The projects the students construct are both metal, wood or both. If a project is both though, it can only be entered into one of the categories.

The projects are for the high school students only but “I’ve got some eighth graders that are showing a lot of potential and interest.”

When it comes to actually learning how to make the projects, Orsak helps the kids but they also help each other.

“The junior and senior level kids help to teach the younger students,” he said. “They are also my teacher as much as I am theirs.”

In the ag shop the students have access to many specialized tools such as a Plasma Cam and welding materials that most would otherwise never learn how to use.

Orsak has hopes that what the students learn can be transferred into the workforce.

Wood Project

Junior Kailey Harless has been working on her western bench with a cowhide seat since Christmas.

Harless chose to make her bench out of cedar wood.

“I wanted to use a wood that we didn’t really use here,” she said. “We had to order it from San Antonio.

When she got the wood though it looked nothing like the wood that currently makes up her bench.

“I had to size the boards,” she said.

With less than a week left until the bench is due to be turned in, she still has a lot of work ahead of her.

“I have to do the arms, attach the back, sand, polish and vacuum the cowhide,” Harless said.

She said the hardest part about the project is finding the time to work on it.

Harless like many of the other Ag students is involved in multiple other activities including being a part of one act play and being an assistant baseball manager.

She still manages to squeeze in 12 to 13 hours of work on her project and that will increase as the deadline draws closer.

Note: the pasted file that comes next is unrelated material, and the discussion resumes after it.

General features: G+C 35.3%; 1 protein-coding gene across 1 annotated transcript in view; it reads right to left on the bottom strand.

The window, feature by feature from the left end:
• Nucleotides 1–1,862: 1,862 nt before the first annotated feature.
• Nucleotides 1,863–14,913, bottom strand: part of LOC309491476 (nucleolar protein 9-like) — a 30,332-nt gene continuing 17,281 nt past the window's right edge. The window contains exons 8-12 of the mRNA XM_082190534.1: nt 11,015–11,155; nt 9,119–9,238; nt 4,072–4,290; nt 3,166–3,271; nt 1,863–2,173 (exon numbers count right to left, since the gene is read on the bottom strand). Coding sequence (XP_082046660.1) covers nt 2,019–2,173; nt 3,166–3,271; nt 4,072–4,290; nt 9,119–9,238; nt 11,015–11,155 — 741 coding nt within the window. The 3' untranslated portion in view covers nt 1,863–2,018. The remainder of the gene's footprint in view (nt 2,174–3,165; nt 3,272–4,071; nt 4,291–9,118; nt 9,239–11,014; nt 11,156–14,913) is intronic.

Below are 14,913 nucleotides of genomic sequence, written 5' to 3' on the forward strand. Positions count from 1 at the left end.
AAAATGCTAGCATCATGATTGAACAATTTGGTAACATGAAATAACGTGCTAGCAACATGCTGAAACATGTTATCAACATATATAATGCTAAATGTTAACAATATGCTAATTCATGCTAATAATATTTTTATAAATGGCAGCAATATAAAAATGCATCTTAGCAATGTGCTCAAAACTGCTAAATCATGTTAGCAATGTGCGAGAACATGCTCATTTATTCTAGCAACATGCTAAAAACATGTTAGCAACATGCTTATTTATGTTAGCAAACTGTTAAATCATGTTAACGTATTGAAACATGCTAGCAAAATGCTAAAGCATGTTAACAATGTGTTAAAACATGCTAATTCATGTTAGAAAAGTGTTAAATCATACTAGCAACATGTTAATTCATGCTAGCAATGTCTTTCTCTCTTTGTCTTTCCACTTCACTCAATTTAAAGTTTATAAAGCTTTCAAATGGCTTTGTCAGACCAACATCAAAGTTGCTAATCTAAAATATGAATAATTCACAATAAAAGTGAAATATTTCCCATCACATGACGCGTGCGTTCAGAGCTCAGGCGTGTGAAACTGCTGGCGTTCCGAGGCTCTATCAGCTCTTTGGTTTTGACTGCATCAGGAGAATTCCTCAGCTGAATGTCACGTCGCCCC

Metal Projects

Senior Jacob Muniz is working on a Texas Ranger themed swing for his metal project.

The intricate metal designs at the top look like a scene straight out of a old western movie. The bandit is leading the pack with the Texas Rangers following close behind on their horses. There are plants scattered throughout the scene as well.

The focus of the swing is obviously the metal scene going across the top but there are still other details on the swing that make it unique including the gun cutouts that flank the sides of the swing near the base.

Muniz said Orsak pitched the idea of a swing with intricate metal work to him and he went with it especially since he is one of only a couple of students who knows how to use the PlasmaCam and Texas themed things seem to be really in right now.

Muniz finished the frame and metal work first and is now working on the actual swing portion of the swing which will be made of wood.

He said he thinks if he works consistently everyday he will be finished with the whole project by early next week.

Muniz didn’t start his project until the middle of January but he said that was because he wanted to complete his wood project first.

He plans on selling both projects and has no qualms about not seeing his art everyday.

He wants the money for college more than he wants a giant swing and wood project.

Another senior that has an impressive metal project is James Lee.

Lee is making a circular steak griller that is set on a trailer so it can be pulled.

The grill is a five-foot circular disk with four work stations welded around it on the outside. The whole piece is set on a trailer that he also made that has a storage basket in the front for fire wood and other supply storage.

Lee has been working on the massive project since Thanksgivings and has sunk many hours into the piece.

“It was supposed to be a group project to take to some of the bigger shows but I decided to do it on my own,” he said.

Lee said he built everything on the project except the fenders, wheels and axles.

He said the hardest part of the project was building the actual trailer frame.

He still is waiting on the expanded metal to go on top of the grill,the lights need to be put on the trailer and some grinding needs to be finished.

“Hopefully I will get it done this week so I can paint it over the weekend,” he said. “We need everything done by next Tuesday.”

He plans on putting the project in the sale and hopefully getting back all the money he put into it.